Following State Farm's refusal to defend or indemnify the Knights, Collin and the Knights entered into a "Settlement Agreement and Agreement to Limit Recovery to Certain Assets" in November 2018. The agreement did not itself resolve Collin's claims against the Knights. Instead, the parties agreed that, at Collin's discretion, his claims would be resolved by binding arbitration. The Knights agreed that, in the arbitration, they would not object to Collin's evidence, cross-examine his witnesses, or offer any evidence of their own. The Knights also agreed not to file any motions during the arbitration, not to oppose confirmation of any arbitration award in the circuit court or to seek to have the award vacated, and not to appeal any order or judgment entered by the circuit court. In return, Collin agreed to seek satisfaction of any arbitration award or judgment solely from State Farm or any other insurer which insured the Knights’ liability, and from any recovery the Knights later obtained against State Farm or any other insurer for their failure to defend and indemnify the Knights against Collin's claims. The parties agreed that the Knights would pursue a claim for bad faith (and any other contractual or tort claims they might have) against State Farm based upon the insurer's failure to defend and indemnify the Knights, and would give Collin 75% of any amount that they recovered from State Farm in that action. The parties also agreed that the Knights would notify State Farm of the agreement "no sooner than thirty days before judgment is entered in the Lawsuit."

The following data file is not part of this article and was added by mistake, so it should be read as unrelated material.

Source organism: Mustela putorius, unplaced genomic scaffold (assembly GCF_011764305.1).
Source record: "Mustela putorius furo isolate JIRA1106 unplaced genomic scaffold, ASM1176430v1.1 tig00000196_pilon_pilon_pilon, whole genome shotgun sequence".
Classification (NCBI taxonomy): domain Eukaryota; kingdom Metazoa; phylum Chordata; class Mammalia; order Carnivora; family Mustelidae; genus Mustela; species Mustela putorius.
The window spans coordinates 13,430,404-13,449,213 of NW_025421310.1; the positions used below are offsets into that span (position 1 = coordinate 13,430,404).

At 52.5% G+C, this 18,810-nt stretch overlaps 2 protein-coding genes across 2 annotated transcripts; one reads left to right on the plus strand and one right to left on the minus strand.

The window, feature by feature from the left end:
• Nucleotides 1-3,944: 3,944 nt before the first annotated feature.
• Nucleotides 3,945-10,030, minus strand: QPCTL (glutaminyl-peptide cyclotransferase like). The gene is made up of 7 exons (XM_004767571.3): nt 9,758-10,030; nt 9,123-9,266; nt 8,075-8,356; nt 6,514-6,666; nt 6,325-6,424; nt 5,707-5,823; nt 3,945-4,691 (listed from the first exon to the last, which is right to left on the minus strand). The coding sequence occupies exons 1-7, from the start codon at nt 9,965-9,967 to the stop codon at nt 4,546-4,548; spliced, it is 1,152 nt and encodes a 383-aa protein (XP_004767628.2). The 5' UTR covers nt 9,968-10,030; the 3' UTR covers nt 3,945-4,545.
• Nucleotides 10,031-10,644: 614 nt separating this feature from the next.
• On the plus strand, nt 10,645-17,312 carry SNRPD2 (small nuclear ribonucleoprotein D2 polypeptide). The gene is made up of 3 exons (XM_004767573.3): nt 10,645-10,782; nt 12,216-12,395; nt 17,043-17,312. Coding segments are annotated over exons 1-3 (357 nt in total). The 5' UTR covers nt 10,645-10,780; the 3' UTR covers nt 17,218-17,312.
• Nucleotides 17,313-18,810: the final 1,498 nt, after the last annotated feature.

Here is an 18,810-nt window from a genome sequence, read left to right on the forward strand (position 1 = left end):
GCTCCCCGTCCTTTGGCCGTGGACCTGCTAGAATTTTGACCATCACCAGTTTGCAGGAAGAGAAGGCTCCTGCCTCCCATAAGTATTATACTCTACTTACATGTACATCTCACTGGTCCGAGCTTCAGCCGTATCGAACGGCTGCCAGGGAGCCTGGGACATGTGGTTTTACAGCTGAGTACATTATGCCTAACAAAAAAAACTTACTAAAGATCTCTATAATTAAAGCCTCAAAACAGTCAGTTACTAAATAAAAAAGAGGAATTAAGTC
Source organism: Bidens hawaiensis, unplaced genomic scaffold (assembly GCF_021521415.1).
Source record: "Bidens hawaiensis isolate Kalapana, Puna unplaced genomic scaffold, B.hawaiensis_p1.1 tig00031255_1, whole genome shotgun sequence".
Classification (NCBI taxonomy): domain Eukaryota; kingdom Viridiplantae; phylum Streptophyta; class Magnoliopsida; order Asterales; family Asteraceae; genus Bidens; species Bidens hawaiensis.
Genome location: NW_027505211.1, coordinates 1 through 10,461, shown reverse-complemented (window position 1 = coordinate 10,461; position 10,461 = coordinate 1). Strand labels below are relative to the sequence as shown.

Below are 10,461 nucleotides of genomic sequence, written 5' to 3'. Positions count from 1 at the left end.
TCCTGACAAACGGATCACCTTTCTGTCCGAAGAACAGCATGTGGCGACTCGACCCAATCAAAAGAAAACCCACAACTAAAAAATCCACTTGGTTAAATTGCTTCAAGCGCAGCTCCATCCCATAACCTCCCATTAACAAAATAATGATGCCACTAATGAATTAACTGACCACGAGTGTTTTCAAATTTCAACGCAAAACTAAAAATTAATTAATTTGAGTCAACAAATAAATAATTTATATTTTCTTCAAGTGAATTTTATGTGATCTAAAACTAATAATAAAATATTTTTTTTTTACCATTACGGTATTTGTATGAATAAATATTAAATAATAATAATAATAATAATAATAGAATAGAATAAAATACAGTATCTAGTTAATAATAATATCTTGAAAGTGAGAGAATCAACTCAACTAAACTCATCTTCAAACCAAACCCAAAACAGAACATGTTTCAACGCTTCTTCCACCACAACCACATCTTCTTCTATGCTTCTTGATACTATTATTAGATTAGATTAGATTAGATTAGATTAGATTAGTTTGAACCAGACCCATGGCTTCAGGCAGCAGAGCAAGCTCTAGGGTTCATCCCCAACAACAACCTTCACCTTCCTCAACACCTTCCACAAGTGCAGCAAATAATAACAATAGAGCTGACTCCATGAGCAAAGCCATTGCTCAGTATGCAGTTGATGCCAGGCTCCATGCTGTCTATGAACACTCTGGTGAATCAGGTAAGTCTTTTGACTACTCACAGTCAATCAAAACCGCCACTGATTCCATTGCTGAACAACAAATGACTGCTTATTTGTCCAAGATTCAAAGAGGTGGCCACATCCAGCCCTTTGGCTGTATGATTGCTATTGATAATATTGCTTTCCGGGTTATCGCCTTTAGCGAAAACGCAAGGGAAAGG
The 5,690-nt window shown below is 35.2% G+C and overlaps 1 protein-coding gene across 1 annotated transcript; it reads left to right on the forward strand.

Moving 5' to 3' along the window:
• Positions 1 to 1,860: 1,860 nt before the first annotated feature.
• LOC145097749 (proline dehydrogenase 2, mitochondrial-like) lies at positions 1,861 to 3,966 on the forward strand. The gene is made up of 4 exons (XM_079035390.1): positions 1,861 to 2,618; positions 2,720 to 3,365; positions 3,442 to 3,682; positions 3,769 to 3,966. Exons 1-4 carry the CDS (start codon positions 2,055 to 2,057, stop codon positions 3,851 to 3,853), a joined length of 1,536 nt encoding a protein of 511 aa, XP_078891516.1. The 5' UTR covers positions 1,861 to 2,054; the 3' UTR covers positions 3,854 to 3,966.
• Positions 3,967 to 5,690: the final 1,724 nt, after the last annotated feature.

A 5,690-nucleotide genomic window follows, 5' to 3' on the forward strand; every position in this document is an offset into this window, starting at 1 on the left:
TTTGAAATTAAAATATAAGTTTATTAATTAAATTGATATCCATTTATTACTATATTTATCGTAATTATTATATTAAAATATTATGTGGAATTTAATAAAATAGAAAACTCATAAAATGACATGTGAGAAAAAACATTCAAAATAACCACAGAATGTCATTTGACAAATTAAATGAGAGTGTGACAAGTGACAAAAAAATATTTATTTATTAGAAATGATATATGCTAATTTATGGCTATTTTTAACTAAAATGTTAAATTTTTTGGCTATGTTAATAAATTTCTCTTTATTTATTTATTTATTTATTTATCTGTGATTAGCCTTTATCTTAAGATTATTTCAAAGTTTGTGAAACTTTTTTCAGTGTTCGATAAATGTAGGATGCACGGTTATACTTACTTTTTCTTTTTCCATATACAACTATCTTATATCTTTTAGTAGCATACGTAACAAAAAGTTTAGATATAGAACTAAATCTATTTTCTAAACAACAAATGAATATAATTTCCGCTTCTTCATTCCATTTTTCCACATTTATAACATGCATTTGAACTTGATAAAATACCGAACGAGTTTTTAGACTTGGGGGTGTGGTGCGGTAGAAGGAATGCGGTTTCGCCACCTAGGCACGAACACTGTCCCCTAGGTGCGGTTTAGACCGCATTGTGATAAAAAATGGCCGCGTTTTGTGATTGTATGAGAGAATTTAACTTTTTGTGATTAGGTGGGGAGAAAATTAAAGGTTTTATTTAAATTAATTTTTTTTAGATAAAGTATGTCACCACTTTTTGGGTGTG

On January 10, 2019, the parties proceeded to arbitration before Arbitrator Wally Bley. Both parties appeared with counsel. Collin called six witnesses and entered seventeen exhibits into evidence. Consistent with the settlement agreement, the Knights did not cross-examine any of Collin's witnesses, object to any of his evidence, or offer any evidence or argument of their own. On January 14, 2019, the Arbitrator issued his arbitration award, finding that Nelson Knight was negligent and awarding Collin $6 million in compensatory damages. The Arbitrator separately found that the evidence was "insufficient" to show "active negligence" by Violet Knight, and therefore found her not to be liable for Collin's injuries.